Beatlemania phenomenon explained by author Candy Leonard

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Beatlemania phenomenon explained by author Candy Leonard

By twitter user BeatleArc

By twitter user BeatleArc

By twitter user BeatleArc

By twitter user BeatleArc

Dr. Candy Leonard engaged Suffolk students and faculty with a talk on the sociological phenomenon of “Beatlemania” in the Poetry Center in the Suffolk University library on Thursday.

Dr. Leonard is a lifelong Beatles fan, sociologist and frequent Huffington Post contributor. She was introduced by Suffolk professor David Gallant, who uses Dr. Leonard’s book in his Seminar for Freshman course on the Beatles.

The subject matter was taken from her 2014 book “Beatleness: How the Beatles and Their Fans Remade the World,” a study of the impact of the Liverpool band through interviews with Beatles fans from the baby boomer generation.

Dr. Leonard was seven years old when the Beatles first came to America and made their famous appearance on the Ed Sullivan Show. She, unlike most who emphasize the influence on teens at the time of the Fab Four’s arrival, said that many young children were equally, or in some cases more influenced.

“They changed the very nature of childhood overnight,” she said.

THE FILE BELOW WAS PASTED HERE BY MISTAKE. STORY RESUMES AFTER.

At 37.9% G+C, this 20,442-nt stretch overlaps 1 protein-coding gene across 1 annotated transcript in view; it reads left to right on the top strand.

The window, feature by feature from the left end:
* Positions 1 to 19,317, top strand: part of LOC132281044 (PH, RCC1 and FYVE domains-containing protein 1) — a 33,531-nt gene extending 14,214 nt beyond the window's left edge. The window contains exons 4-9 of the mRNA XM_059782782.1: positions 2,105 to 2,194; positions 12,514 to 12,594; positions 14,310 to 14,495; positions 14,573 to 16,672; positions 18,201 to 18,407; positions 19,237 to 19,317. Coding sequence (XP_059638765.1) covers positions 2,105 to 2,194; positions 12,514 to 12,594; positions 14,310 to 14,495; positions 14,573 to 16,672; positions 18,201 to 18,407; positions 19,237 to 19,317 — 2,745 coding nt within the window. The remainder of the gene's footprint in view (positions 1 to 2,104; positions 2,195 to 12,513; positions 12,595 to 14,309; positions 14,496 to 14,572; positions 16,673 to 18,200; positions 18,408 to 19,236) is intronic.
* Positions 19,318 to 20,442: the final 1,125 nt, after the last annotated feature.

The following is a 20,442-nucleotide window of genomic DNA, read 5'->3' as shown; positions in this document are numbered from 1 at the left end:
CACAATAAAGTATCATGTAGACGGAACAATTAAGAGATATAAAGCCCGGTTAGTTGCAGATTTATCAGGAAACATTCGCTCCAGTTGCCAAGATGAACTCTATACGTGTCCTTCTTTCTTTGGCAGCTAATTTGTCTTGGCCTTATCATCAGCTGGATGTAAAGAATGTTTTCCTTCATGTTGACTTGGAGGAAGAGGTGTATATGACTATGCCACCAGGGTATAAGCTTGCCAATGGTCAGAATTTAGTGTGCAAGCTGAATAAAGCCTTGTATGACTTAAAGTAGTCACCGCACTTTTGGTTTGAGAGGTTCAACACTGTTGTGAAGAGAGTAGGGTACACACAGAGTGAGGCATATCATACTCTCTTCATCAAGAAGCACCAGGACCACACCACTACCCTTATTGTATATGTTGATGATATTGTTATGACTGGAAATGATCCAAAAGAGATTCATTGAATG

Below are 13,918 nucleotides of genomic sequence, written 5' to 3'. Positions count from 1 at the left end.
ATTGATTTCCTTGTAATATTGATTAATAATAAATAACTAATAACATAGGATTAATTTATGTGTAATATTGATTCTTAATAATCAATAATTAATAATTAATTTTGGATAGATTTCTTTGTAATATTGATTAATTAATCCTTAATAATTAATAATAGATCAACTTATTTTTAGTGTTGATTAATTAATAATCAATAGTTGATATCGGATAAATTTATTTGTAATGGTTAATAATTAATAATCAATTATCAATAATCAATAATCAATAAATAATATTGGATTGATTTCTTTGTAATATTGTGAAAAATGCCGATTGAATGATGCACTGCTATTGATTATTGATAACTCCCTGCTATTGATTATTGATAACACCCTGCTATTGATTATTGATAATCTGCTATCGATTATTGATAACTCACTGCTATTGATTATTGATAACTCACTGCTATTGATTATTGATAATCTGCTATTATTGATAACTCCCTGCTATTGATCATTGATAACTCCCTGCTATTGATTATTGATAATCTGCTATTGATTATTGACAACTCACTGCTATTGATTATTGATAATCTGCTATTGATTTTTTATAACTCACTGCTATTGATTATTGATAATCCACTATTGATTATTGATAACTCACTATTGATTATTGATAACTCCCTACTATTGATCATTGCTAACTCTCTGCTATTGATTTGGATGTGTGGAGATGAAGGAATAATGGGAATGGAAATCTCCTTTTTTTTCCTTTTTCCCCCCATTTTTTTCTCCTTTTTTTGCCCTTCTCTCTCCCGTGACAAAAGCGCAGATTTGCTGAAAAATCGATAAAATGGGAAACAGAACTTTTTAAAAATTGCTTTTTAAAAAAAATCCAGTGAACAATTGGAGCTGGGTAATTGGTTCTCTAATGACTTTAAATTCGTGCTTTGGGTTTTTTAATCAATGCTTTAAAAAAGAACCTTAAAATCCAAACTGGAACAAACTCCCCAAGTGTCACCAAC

Dr. Leonard described both how the climate of the sixties was right for the success of the Beatles and how the band in turn further changed that climate. Constraints of the fifties were being thrown off by the youth, she said.

“Conformity permeated the culture at the time,” she said.

She cites these changes in the way the Beatles redefined not only popular music, but social norms among American youth. She exemplified gender relations and the reimagining of youth culture throughout the sixties. The Beatles brought to the American youth a new image of masculinity, Dr. Leonard said, with their intelligence, charm and more ‘androgynous’ appearances.

“The Beatles were an inspiration and catalyst for many of these cultural changes,” she said.

Young women were also affected, according to Dr. Leonard. Images of girls swooning at Beatles concerts circulated rapidly as the prescribed public behavior for women was challenged.

“For girls to go out to a concert and scream was an extraordinary experience,” she said.

These changes in youth culture, along with the particular sound of the Beatles, created strife between many children and their parents, according to Dr. Leonard. Boys were often dragged by their fathers to barber shops to prevent their hair from growing out, she said. Additionally, rock and roll was looked down upon and associated with African American culture by more conservative members of the previous generation.

“{Rock music] was considered a little bit sinister by white America,” Dr. Leonard said.

Dr. Leonard also addressed the institutions that made the spread of Beatlemania possible. She said that when the Beatles Appeared on Ed Sullivan, 90 percent of American households had T.V.’s, an all-time high over the former half of the century, which put 73 million sets of eyes on the group.

After the presentation, Dr. Leonard fielded audience questions. Members of the faculty with memories of the Beatles in the sixties took this time to reflect as well.

Professor Gallant will teach a section of his Seminar for Freshman in the Spring.

“Beatleness” is available on Amazon and at other booksellers.